3. Free help in the labs. It’s not always easy to admit when you need help, but with great student tutors available, why not take advantage of the assistance? There are three different labs located in the LA building and the library: the math lab, the writing center and the language lab. Each is pretty self-explanatory. If you need help with math, willing math tutors are waiting in the math lab to explain those tricky logarithms. If English is a weakness, or if you’re just really stressed about that big research paper, take drafts to the writing lab and see what kind of wisdom and advice you can get for improvement. The language lab is there for foreign language students and always has at least a computer available with step-by-step programs to give extra verb conjugation practice. It’s also a great quiet place to do foreign language homework.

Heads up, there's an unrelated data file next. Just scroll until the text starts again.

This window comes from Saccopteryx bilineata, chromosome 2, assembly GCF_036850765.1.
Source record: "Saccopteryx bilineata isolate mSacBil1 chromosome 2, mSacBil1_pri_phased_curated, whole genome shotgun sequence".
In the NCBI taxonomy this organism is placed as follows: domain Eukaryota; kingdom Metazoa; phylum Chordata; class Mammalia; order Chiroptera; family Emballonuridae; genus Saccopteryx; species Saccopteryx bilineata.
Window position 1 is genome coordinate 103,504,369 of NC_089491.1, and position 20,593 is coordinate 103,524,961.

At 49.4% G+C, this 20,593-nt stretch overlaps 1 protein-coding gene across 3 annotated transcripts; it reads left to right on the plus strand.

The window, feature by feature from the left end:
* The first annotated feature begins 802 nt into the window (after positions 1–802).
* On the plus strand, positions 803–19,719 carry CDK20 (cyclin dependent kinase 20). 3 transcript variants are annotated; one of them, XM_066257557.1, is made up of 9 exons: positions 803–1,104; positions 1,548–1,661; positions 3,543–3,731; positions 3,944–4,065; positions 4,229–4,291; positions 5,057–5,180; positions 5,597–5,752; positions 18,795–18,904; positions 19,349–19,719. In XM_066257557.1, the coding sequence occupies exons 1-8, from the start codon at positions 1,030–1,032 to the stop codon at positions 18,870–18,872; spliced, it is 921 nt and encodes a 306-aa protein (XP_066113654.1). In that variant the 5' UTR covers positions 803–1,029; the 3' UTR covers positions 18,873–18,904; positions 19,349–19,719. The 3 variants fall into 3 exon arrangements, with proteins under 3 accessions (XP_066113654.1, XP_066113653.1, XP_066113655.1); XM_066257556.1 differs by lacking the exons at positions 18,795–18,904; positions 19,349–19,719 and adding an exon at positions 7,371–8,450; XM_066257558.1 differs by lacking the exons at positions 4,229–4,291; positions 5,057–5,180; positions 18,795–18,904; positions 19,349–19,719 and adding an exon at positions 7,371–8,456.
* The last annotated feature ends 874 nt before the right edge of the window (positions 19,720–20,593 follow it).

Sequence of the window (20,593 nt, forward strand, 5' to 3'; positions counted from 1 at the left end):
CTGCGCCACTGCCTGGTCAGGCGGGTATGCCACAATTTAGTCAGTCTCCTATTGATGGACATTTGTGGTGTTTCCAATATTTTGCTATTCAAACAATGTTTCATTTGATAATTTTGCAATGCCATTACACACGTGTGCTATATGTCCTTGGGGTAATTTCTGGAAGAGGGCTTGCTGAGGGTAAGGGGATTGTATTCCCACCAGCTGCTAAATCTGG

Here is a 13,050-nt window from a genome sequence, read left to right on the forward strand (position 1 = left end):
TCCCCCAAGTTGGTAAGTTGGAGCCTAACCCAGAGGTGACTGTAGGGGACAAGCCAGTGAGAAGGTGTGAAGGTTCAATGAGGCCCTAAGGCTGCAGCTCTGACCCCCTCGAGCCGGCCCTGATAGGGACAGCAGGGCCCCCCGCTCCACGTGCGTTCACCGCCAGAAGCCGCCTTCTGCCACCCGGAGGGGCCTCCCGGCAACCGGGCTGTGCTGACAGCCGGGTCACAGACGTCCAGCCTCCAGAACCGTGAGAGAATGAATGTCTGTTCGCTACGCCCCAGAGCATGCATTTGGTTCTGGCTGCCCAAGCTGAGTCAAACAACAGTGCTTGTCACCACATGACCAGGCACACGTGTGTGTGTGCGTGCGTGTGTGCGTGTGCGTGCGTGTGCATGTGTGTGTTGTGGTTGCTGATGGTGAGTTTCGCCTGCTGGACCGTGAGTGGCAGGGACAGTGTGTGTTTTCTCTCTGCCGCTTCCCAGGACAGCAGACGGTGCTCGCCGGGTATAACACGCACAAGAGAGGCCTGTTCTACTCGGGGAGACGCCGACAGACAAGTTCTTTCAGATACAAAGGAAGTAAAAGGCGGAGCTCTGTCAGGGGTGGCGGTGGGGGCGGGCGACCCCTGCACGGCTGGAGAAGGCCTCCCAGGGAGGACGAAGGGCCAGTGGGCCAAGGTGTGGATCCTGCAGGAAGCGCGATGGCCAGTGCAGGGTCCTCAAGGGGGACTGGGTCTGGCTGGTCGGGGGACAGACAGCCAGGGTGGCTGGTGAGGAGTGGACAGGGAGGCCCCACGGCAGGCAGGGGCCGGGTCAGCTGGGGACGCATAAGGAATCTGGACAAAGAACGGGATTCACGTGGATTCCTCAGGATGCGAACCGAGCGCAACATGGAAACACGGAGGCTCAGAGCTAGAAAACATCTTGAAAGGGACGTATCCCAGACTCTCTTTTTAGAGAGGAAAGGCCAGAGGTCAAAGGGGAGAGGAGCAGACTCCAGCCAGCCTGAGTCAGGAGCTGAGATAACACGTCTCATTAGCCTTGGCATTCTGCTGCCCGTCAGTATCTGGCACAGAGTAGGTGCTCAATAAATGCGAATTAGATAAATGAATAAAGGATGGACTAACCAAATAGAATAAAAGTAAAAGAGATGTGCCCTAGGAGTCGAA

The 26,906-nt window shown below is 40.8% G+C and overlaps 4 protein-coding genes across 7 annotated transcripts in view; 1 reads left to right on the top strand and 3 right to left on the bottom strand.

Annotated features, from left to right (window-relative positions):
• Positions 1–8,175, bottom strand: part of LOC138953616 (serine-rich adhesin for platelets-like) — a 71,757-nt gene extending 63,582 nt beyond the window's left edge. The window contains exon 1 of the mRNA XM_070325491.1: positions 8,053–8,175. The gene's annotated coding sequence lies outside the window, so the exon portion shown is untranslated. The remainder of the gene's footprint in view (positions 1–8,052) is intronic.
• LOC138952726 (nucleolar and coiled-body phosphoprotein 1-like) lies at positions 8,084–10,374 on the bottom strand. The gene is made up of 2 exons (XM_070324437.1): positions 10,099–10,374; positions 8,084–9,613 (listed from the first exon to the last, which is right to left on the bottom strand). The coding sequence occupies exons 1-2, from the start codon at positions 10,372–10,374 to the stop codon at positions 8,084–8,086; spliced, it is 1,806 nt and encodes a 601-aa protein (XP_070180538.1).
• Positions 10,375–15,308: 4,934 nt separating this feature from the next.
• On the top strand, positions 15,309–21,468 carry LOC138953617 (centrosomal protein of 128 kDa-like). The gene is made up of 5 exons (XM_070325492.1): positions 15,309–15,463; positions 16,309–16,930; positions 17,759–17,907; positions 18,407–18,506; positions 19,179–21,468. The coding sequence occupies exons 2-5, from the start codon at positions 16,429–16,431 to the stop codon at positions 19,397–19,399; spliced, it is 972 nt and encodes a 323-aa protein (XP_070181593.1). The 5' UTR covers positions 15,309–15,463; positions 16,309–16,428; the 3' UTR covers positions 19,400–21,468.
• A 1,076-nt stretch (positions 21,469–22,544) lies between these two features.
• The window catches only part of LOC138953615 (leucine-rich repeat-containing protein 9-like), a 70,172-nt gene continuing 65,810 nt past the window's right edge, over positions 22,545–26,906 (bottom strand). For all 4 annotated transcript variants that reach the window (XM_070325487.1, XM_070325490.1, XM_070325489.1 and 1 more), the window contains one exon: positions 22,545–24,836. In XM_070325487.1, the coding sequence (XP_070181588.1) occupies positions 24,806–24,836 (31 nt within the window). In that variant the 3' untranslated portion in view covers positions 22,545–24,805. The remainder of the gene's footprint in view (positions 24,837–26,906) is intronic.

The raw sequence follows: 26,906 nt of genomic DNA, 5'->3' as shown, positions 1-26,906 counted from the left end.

The math lab is located in LA 201 and is open Monday-Thursday from 8 a.m.-9 p.m. Friday from 8 a.m.-5 p.m., and Saturday from 10 a.m. to 3 p.m.
The writing center can be found in LI 208and is open Monday-Thursday from 8 a.m.-8 p.m., Friday from 8 a.m.-5 p.m., and Saturday from 10 a.m.-3 p.m.
The language lab is in LA003a and is available Monday-Thursday from 8 a.m.- 9 p.m., Friday from 8 a.m.-7p.m., and Saturday from 10 a.m.-2 p.m.
4. Student health services. As college students, finances can be a little tight and with that, the services we offer to ourselves decrease. Without good insurance, a simple physical exam can cost as much as a month’s worth of food – and that’s if you’re lucky. So many students go without exams of any sort for all their college years.